Belgian financial regulation is mainly based on European directives. Most of the time, a maximum harmonisation approach is taken by the Belgian legislator, avoiding gold-plating practices. Therefore, the main pieces of financial legislation (PSD2, MiFID2, Banking Directive, IDD, etc) that matter to FinTech initiatives are very similar (if not identical) to the legislation applied in other European jurisdictions. Through the system of mutual recognition/EU licence passporting, financial services licences obtained in Belgium can be easily passported to other EU countries without the need to apply each time for a new local licence in targeted markets.
When certain subsectors remain overlooked by the European legislator, the Belgian authorities try to put in place dedicated pieces of legislation until appropriate action is taken at the EU level. This was notably the case for crowdfunding. This practice remained unregulated at both the European and Belgian levels until 2016, which caused legal uncertainty as to the status of existing crowdfunding platforms. The Belgian Alternative Finance Platform legislation put in place a dedicated legal status leading to growth in this area of FinTech.
In the financial services industry at large, three regulators are relevant for FinTech companies in Belgium:
The National Bank of Belgium (NBB) is the competent supervisor when it comes to the prudential regime applicable to credit institutions (banks), e-money institutions, payment institutions and large stockbroker companies (next to more general central bank macro-economic responsibilities). Due to the nature of its competencies (o.a. payment services and (challenger) banking), the NBB is the regulator which is very often confronted with FinTech initiatives. They have put in place dedicated teams dealing separately with each type of licence. Generally speaking, the NBB is very pragmatic, open to innovation and tech-savvy, with supervision of high quality. In our experience, foreign FinTech companies are often very happily surprised by the level of tech awareness and personal approach of the NBB, which is more seen as a partner than as a ‘necessary evil’.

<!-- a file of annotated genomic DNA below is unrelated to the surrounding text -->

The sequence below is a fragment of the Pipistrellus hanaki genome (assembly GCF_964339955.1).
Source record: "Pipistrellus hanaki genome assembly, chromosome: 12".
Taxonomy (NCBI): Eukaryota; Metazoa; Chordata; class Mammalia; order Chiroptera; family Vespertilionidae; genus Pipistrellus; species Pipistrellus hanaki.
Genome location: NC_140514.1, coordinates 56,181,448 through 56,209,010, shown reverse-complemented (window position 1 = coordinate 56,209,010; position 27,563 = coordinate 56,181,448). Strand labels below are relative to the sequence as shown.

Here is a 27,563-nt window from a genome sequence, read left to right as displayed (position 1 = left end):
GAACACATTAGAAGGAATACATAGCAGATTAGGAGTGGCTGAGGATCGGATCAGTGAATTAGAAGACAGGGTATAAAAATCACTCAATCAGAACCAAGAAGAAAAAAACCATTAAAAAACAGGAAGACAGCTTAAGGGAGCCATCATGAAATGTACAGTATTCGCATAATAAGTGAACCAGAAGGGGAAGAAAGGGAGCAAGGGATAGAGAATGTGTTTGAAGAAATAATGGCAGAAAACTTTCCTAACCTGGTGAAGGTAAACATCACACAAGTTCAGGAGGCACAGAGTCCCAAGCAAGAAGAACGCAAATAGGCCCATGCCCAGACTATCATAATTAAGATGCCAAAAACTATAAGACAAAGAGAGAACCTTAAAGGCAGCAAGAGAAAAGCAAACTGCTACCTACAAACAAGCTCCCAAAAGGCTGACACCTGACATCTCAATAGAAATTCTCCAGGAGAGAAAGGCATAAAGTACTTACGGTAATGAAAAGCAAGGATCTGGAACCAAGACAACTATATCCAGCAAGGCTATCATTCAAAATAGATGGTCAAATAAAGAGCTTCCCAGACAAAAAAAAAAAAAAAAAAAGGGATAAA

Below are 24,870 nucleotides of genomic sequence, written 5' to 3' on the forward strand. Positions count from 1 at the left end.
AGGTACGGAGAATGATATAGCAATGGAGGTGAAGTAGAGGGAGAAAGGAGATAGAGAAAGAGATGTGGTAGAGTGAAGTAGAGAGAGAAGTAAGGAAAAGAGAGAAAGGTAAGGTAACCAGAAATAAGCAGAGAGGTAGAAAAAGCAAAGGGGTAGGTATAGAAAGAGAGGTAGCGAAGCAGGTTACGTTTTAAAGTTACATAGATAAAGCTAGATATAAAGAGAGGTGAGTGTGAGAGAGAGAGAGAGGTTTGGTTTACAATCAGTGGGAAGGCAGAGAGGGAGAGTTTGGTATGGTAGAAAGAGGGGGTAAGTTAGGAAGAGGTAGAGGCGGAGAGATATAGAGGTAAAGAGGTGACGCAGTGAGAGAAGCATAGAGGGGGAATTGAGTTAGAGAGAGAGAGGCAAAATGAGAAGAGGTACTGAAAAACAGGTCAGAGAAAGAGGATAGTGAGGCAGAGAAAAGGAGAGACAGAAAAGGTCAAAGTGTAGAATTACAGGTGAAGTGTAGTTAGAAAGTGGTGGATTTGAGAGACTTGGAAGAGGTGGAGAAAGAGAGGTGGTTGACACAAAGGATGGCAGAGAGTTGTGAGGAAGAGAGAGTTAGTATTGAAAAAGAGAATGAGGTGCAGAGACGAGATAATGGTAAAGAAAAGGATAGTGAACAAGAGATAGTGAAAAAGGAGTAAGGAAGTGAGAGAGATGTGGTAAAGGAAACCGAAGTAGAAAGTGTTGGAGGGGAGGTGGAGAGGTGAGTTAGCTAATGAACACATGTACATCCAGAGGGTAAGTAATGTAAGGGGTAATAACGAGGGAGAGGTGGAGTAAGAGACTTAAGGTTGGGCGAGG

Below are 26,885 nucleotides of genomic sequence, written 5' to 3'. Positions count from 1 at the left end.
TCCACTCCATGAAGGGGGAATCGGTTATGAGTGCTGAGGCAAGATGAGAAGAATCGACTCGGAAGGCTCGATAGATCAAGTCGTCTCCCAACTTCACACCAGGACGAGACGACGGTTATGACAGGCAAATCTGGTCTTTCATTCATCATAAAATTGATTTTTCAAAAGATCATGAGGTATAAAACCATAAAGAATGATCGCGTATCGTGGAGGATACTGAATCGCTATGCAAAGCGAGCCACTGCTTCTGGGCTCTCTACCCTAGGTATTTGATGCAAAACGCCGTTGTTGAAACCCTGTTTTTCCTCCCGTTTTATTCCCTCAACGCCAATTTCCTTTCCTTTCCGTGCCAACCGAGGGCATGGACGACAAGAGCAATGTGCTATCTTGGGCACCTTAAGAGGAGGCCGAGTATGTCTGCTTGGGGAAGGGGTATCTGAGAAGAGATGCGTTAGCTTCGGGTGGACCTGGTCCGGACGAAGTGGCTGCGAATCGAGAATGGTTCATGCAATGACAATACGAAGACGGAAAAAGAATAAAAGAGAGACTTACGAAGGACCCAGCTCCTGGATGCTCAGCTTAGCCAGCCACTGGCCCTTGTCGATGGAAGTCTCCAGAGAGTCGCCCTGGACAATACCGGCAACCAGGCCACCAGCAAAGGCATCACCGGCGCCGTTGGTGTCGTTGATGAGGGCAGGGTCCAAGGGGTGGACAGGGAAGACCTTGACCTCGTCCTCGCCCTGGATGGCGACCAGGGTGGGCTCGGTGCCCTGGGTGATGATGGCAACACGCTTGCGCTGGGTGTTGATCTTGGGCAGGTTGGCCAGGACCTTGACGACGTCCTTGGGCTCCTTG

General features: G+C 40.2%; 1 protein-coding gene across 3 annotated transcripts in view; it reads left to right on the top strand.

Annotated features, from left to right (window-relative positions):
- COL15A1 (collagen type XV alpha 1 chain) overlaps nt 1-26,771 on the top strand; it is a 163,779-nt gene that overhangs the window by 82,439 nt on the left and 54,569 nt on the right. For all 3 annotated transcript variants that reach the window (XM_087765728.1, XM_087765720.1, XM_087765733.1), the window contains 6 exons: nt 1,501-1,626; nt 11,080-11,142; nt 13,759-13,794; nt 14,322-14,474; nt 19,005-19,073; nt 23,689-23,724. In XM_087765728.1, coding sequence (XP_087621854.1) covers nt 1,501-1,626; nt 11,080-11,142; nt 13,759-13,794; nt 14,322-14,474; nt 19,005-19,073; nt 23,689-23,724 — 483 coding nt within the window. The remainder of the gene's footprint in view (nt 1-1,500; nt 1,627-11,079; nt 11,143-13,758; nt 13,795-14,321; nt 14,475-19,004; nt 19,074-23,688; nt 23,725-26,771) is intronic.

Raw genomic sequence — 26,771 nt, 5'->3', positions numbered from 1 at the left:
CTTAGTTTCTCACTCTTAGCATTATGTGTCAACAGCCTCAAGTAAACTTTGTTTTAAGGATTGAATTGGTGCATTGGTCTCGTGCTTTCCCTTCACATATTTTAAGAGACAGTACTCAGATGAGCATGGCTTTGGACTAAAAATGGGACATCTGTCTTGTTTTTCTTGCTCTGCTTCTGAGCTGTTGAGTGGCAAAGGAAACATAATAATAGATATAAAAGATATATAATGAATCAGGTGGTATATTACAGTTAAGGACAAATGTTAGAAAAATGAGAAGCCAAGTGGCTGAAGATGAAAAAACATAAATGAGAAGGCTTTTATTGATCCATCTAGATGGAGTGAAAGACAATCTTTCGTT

The Financial Services and Markets Authority (FSMA) is the competent supervisor when it comes to the prudential regime applicable on smaller investment companies, regulated credit providers, insurance companies, crowdfunding platforms, and banking, investment and insurance intermediaries. The FSMA is also in charge of the oversight of the rules of conduct applicable to insurance and investment services, next to more general authority over public offers, listed companies and the financial markets. Although unregulated at this stage, it is also the FSMA (in its role of supervisor of financial markets and information) which closely follows developments in cryptocurrencies and ICOs, mostly by issuing warnings on the dangers associated with these types of assets and investment structures. The FSMA also follows up on local initiatives in this field, making sure that these practices do not fall within the scope of existing regulations (such as public offerings).
The FSMA and the NBB have set up a joint ‘FinTech portal’ to point FinTech companies to the right regulator in accordance with their (contemplated) activity.
The Federal Public Service Economy (FPS Economy) has very specific powers over the rules of conduct applicable to regulated credits and payment services.
FinTech companies from around the globe are attracted by the Belgian professional and tech-savvy regulators who are accepting licence applications and supervisory interactions in English, the central location of Belgium in Europe, a highly skilled and multilingual workforce, the presence of key EU institutions, and the fact that Belgium, being at the crossroads of different cultures and benefiting from a very cosmopolitan population, is an interesting test market for their new products and services.
We expect further significant developments in the market in 2021, mostly in the payments and challenger banking field, driven by foreign investments.